Sweet Mandarin Recipe : 云吞汤 Cantonese Wonton Dumpling Soup

Literally translated, wonton means ‘swallowing a cloud’. Every province in China boasts their own version of wontons, all of them with different fillings – from prawn or pork to cabbage or pak choi – and their own trademark pleating technique.

Throughout China, food is used to heal the body and this is THE ultimate get-well-soon soup, especially if you have a sore throat. Why? Well, the dumplings are boiled so they are easy to swallow and the clear broth warms the organs and comforts the soul. Try it next time you don’t feel well.


Ingredients and preparation 

For the wonton pastry

200g plain flour, plus extra for dusting

5 eggs (1 whole egg and 4 egg yolks)

25ml water

1 teaspoon salt


For the filling

100g minced pork

100g raw, peeled king prawns, deveined and coarsely chopped into small pieces

1 teaspoon salt

1 teaspoon sugar

1 teaspoon sesame oil

1 tablespoon potato starch

25ml water


For the soup

600ml chicken stock

50g Chinese leaf, chopped into bite-sized pieces

1 teaspoon salt

1 teaspoon sugar

1/4 teaspoon white pepper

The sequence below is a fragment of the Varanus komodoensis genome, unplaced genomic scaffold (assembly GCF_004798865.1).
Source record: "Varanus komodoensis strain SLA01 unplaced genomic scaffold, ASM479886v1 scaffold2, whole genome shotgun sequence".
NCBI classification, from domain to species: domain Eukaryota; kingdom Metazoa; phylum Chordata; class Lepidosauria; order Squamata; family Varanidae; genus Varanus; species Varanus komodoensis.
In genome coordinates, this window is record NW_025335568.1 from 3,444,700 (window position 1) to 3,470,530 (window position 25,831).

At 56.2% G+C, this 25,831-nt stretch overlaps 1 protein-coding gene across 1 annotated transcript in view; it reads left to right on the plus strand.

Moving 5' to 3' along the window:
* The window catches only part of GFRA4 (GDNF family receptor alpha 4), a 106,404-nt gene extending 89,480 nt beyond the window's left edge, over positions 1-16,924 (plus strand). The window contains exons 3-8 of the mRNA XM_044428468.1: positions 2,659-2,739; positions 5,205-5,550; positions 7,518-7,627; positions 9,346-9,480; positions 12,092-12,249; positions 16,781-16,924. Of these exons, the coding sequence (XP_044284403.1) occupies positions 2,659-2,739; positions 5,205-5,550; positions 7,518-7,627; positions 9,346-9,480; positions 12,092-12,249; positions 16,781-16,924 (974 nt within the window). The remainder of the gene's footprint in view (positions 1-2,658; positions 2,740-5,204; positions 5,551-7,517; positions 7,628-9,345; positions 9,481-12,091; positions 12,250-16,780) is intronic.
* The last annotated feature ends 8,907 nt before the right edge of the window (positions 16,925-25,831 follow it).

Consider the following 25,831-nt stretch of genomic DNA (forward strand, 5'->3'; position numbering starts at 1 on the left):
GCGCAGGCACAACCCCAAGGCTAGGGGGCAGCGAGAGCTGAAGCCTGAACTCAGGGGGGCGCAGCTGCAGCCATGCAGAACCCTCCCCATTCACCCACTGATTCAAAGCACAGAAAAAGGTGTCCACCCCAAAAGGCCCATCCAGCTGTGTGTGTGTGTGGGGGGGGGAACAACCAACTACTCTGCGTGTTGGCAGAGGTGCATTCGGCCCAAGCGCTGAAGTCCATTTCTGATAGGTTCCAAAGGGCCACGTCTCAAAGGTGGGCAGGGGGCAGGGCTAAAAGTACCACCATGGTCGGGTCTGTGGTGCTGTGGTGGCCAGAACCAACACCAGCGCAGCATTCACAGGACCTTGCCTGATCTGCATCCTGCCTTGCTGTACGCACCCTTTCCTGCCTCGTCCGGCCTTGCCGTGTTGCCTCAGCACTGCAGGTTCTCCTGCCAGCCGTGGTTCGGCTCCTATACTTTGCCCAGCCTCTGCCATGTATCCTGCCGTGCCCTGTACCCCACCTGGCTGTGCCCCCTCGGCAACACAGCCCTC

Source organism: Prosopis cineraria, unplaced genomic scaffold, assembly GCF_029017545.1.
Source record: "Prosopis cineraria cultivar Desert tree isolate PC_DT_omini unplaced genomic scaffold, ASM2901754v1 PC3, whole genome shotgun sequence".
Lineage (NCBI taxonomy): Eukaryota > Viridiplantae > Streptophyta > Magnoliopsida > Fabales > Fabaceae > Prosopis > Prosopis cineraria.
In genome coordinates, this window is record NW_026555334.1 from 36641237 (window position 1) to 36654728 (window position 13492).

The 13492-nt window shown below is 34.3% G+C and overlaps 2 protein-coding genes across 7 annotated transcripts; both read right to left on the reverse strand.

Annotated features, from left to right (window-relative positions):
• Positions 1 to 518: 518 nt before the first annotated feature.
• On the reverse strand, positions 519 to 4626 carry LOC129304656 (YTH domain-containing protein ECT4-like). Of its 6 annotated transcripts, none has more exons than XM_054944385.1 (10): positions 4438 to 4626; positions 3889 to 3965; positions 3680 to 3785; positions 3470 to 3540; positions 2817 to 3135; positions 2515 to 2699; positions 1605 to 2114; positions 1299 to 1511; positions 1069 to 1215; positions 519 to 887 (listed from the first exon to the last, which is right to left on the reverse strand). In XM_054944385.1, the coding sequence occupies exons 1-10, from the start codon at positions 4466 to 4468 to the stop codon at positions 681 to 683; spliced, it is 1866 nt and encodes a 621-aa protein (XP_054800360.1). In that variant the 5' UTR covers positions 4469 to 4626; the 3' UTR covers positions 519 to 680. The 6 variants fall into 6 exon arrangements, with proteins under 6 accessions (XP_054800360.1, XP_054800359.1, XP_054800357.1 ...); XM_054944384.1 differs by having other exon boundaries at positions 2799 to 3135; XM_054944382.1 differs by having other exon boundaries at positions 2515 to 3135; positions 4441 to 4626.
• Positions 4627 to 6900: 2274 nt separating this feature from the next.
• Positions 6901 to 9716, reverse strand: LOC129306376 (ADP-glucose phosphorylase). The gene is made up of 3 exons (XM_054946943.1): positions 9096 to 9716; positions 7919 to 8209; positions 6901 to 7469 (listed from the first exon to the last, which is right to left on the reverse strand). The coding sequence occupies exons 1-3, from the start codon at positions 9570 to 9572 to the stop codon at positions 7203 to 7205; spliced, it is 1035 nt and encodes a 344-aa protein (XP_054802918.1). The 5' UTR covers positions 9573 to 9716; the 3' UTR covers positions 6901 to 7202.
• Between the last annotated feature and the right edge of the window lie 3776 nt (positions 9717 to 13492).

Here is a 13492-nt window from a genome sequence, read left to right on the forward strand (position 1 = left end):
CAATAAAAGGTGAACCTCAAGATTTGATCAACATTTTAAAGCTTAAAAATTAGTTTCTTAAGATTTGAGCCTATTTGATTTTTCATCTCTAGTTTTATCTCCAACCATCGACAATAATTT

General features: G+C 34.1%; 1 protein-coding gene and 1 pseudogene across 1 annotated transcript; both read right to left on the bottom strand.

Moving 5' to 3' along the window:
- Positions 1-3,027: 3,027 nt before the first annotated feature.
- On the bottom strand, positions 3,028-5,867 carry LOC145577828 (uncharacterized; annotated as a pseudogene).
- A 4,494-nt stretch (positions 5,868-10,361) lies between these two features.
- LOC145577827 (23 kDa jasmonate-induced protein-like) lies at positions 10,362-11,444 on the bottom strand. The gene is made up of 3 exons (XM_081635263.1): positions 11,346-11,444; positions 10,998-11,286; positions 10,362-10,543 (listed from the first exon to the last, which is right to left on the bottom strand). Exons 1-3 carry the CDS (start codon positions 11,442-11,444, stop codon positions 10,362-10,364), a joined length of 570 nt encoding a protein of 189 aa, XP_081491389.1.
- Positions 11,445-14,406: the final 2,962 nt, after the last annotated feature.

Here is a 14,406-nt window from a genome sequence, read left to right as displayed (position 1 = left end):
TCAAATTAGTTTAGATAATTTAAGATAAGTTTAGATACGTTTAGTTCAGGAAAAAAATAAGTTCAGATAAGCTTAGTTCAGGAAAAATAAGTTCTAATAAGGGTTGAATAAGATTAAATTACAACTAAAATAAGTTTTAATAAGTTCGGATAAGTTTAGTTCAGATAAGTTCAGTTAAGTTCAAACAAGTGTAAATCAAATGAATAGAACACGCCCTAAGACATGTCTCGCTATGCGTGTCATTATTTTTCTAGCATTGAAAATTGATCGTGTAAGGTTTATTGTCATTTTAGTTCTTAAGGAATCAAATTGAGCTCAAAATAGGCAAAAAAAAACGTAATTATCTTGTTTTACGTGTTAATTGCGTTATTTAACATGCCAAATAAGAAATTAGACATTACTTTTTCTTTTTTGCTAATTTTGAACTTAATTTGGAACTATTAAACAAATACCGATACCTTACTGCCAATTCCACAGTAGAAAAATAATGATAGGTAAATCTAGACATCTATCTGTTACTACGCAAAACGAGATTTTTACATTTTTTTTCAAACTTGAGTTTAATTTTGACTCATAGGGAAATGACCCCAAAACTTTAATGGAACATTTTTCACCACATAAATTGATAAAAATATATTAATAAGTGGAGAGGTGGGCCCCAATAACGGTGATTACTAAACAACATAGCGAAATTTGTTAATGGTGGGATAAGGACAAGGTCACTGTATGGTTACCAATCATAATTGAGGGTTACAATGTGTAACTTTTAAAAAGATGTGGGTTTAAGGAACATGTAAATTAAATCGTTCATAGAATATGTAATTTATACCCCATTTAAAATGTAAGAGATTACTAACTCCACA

1 drop of dark soy sauce

1 drop of sesame oil

1 teaspoon finely sliced spring onions


To make the wonton pastry, put all the ingredients into a food processor and blitz to a firm dough. Turn out onto a lightly floured work surface and roll out as thinly as possible, approx. 1mm thick. Using a glass tumbler or cup (approx. 5cm in diameter), cut out roughly 14 circle and dust lightly with flour. Cover with a damp cloth or clingfilm until ready to use.

To make the filling, combine the minced pork and prawns in a bowl and season with salt, sugar and sesame oil. Add the potato starch and water and mix thoroughly with your hands to form a sticky paste. (Don’t be tempted to use a food processor for this as you want to retain some texture.)

To assemble the wontons, put 1 teaspoon of the filling in the centre of each wonton skin. Using your index finger, dampen one corner of the pastry and fold over to form a triangular half-moon shape. Crimp the edges by squeezing them together with your forefinger and thumb to form a wavy pattern.

To cook the wontons, bring a pan of water to the boil, drop in the wontons and simmer gently for 5 minutes. Drain thoroughly and set aside to rest in a soup bowl.

To make the soup, bring the Chicken stock to the boil, add the Chinese leaf, salt, sugar, white pepper, soy sauce and sesame oil and simmer for 5 minutes. Sprinkle over the spring onions.

To serve, pour the soup over the wontons and slurp away, filling your tummy with goodness.

Option: Use gluten-free flour rather than plain flour. Replace the dark soy sauce with tamari or omit altogether.

Serves 2

Preparation time 20 minutes

Cooking time 15 minutes

This recipe was supplied by the Tse Sisters from the renowned Sweet Mandarin restaurant in Manchester. You can check out more delicious recipes from their cookbook.


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